Is it just me…?

Is it just me…? Editor, Emma Morriss examines the ‘shambles’ that was the planning for the Better Care Fund and asks whether this laissez-faire approach by Government was really appropriate.

The Better Care Fund, or Integration Transformation Fund, as it was originally named, was announced by the Government in the June 2013 Spending Round. It was hailed as, ‘one of the most ambitious ever programmes across the NHS and local government, creating a local single pooled budget to incentivise the NHS and local government to work more closely together around people, placing their well-being as the focus of health and care services.’  It aimed to deliver better, more joined-up local services for older and disabled people, caring for them in the community, keeping them out of hospital, easing pressure on the NHS and improving people’s lives.

I’ll admit, it was an exciting prospect. The concept of making integration a reality, of social care providers being in at the beginning and helping to drive, shape and deliver innovative solutions to ease the pressure on the NHS with money specifically for it, what’s not to get excited about?

The reality

However, planning has fallen short. A National Audit Office report into the Fund has concluded, ‘the quality of early preparation and planning did not match the scale of ambition’.

The organisation which scrutinises public spending for Parliament reported that, ‘Early local plans for the Fund, which will pool £5.3 billion of existing NHS and local authority funding in 2015-16, did not meet Ministers’ expectations or generate the level of savings the Government expected and all plans had to be resubmitted. Although the Government’s early planning assumption was that the Fund would save the NHS £1 billion in 2015-16, current plans forecast at least £314 million of savings for the NHS.

‘It was agreed that local areas would develop plans for spending the Fund with minimal central prescription, in order to drive local innovation from the bottom up, and reflecting the fact that no savings target had been formally agreed for the Fund during Spending Round 2013. As a result, there was no central programme team, no programme director and limited risk management and no analysis of local planning capacity, capability, or where local areas would need additional support. In addition, the initial scheme guidance did not mention the scale of savings expected from the Fund.’

But there were expectations of savings, £1 billion of NHS savings.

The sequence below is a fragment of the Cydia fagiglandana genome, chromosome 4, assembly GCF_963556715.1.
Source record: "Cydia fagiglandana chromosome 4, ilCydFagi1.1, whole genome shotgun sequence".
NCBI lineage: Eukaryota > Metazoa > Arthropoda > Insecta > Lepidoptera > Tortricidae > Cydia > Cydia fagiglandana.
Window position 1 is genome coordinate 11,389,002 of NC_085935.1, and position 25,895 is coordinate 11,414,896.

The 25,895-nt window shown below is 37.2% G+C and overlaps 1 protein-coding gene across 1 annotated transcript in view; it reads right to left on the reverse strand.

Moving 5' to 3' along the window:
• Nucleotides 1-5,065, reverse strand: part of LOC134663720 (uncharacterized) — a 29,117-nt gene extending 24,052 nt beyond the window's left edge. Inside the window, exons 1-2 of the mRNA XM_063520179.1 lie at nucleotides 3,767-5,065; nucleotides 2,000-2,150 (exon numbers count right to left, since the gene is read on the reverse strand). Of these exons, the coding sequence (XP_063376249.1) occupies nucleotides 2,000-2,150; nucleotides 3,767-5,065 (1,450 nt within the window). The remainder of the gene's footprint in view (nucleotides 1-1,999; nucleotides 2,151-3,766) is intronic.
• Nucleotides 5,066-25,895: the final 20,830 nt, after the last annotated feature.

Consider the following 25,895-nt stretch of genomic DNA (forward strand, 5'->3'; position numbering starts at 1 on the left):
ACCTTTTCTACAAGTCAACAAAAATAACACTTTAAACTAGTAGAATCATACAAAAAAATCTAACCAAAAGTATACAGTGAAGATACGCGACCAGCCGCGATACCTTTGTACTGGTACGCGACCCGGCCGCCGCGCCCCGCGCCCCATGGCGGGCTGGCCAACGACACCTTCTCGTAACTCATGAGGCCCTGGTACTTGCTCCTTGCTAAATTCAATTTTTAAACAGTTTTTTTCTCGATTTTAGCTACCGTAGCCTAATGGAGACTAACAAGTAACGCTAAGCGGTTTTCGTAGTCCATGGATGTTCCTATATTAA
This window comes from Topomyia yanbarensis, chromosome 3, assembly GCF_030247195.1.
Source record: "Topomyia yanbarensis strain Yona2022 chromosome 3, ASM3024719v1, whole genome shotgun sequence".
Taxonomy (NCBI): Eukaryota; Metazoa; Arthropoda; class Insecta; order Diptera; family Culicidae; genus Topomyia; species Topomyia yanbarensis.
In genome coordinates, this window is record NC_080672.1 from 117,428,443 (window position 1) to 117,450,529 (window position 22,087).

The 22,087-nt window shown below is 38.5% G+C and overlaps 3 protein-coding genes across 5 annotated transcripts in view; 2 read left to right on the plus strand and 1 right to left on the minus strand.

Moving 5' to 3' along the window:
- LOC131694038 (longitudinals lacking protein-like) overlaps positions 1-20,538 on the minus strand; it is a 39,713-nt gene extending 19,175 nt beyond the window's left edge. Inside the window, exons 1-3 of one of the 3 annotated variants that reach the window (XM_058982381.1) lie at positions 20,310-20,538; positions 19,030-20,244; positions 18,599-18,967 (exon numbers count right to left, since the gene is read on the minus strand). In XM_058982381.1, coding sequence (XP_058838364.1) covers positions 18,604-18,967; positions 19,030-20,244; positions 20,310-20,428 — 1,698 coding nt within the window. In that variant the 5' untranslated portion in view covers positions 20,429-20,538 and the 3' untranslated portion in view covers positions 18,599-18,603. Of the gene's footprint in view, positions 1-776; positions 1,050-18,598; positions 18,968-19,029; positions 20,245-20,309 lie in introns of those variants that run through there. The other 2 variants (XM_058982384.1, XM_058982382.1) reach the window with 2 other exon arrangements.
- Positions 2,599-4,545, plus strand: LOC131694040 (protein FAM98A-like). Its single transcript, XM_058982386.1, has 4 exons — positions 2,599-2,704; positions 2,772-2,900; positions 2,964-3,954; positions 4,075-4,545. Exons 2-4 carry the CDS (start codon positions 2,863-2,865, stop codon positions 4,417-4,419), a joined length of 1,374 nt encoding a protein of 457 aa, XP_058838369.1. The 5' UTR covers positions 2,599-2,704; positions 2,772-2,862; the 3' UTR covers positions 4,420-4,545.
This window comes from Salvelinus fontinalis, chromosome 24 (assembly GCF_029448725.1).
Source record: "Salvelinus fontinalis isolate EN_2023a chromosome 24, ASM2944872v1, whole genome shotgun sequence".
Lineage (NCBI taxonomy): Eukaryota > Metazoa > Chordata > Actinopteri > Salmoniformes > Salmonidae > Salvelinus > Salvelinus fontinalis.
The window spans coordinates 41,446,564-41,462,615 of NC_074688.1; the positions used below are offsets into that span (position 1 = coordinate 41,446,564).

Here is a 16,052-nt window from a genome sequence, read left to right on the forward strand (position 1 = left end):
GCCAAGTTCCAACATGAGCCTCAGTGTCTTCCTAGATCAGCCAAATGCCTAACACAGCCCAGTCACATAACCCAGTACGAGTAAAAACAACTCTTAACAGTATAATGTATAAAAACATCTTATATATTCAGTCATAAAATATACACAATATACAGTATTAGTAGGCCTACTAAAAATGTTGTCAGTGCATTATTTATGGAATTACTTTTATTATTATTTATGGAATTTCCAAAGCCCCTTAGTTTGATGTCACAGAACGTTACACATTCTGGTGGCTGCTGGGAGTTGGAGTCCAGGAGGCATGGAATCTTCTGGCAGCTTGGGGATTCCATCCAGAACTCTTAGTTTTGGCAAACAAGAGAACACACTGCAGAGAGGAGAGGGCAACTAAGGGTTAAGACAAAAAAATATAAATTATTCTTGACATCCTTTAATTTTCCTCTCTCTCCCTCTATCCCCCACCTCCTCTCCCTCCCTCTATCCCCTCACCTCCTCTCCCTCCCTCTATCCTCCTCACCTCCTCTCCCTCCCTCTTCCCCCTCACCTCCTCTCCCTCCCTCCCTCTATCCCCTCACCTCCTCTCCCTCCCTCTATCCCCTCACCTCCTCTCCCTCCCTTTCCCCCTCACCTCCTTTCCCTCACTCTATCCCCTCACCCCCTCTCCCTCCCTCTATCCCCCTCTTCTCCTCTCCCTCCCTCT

‘A shambles’

Margaret Hodge MP, Chair of the Committee of Public Accounts has called it ‘a shambles’. In a statement she said, ‘The integration of health and social care is fundamental to delivering more efficient and effective NHS and social care services… So I am dismayed that planning for the Better Care Fund has been such a shambles.

‘The Fund will not now deliver the £1 billion savings originally expected – savings which local areas were not initially told they should collectively deliver.’

She continued, ‘Successful delivery depends on goodwill and joint commitment but delays and changes to the Fund’s design have weakened its credibility with local bodies and lost goodwill. It is deeply disturbing that local government believes the changes to targets and how the Fund will be run move the integration agenda backward and not forward.’

‘The Better Care Fund is a complex and challenging initiative that clearly requires strong leadership and effective cross-government working, both of which have been lacking. It is hard to believe that until recently there was no central management team or programme director and there were only limited attempts to identify and manage risks to successful delivery. Such incompetence from Departments is unacceptable at a time when the number of people most likely to need care is rising, and overall funding is falling.’

What’s next?

All this has left me feeling rather deflated. Local area plans for the Fund didn’t meet expectations but expectations weren’t communicated. Surely it’s not surprising then that plans fell short. Whilst I appreciate the sentiment of the laissez-faire approach, with something this ambitious looking to patch a huge hole in the NHS – surely some central Government direction and clarification of expectations were essential? Where we go from here and what this means for integration and the future of health and social care, only time will tell.

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